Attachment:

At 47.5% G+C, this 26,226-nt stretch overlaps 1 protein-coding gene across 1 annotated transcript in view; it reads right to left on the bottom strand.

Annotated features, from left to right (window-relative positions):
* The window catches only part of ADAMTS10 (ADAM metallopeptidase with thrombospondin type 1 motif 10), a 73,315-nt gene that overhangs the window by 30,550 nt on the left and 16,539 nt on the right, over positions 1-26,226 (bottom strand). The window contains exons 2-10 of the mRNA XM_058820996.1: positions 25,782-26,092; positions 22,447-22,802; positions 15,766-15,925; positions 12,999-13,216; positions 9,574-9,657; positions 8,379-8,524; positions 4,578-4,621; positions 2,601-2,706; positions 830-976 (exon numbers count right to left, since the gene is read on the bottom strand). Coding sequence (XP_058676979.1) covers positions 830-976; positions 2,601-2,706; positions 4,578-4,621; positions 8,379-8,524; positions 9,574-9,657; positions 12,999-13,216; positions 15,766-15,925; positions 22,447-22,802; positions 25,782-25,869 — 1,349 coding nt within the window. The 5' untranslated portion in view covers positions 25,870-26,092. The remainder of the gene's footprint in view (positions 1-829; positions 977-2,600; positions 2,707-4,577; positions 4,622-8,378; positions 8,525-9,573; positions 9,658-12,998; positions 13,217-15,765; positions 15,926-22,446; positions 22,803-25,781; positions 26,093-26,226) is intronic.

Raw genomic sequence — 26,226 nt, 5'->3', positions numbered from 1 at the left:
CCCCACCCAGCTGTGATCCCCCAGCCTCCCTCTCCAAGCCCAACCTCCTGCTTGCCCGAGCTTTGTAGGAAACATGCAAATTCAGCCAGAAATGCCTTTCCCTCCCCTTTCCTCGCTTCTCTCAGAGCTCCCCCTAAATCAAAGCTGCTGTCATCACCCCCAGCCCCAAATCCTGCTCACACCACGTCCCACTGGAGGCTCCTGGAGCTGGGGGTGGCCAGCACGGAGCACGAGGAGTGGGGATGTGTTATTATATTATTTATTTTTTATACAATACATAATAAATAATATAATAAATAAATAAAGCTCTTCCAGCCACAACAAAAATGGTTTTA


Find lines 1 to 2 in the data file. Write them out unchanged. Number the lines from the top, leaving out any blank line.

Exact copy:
At 47.5% G+C, this 26,226-nt stretch overlaps 1 protein-coding gene across 1 annotated transcript in view; it reads right to left on the bottom strand.

Annotated features, from left to right (window-relative positions):